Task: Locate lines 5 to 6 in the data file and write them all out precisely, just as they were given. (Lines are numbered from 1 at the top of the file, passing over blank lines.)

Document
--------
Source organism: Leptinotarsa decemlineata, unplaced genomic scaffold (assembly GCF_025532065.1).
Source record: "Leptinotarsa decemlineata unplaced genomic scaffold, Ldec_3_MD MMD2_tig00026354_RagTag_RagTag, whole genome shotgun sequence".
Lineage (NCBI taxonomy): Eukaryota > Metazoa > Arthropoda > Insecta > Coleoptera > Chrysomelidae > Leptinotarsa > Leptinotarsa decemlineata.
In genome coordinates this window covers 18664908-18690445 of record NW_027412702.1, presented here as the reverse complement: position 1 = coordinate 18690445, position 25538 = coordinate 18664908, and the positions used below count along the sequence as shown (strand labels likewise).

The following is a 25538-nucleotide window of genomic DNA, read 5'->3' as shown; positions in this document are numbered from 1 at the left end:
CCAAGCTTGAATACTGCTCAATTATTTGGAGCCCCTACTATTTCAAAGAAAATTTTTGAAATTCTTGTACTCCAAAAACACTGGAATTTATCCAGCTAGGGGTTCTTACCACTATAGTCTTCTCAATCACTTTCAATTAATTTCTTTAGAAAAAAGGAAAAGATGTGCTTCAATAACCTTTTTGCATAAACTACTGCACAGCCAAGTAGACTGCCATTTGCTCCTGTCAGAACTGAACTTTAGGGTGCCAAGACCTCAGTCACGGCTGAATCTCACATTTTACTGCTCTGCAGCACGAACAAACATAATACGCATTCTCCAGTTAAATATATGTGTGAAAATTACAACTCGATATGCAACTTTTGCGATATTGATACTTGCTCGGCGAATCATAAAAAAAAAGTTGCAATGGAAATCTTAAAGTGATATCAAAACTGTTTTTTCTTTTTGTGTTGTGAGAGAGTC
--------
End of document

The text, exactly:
The following is a 25538-nucleotide window of genomic DNA, read 5'->3' as shown; positions in this document are numbered from 1 at the left end:
CCAAGCTTGAATACTGCTCAATTATTTGGAGCCCCTACTATTTCAAAGAAAATTTTTGAAATTCTTGTACTCCAAAAACACTGGAATTTATCCAGCTAGGGGTTCTTACCACTATAGTCTTCTCAATCACTTTCAATTAATTTCTTTAGAAAAAAGGAAAAGATGTGCTTCAATAACCTTTTTGCATAAACTACTGCACAGCCAAGTAGACTGCCATTTGCTCCTGTCAGAACTGAACTTTAGGGTGCCAAGACCTCAGTCACGGCTGAATCTCACATTTTACTGCTCTGCAGCACGAACAAACATAATACGCATTCTCCAGTTAAATATATGTGTGAAAATTACAACTCGATATGCAACTTTTGCGATATTGATACTTGCTCGGCGAATCATAAAAAAAAAGTTGCAATGGAAATCTTAAAGTGATATCAAAACTGTTTTTTCTTTTTGTGTTGTGAGAGAGTC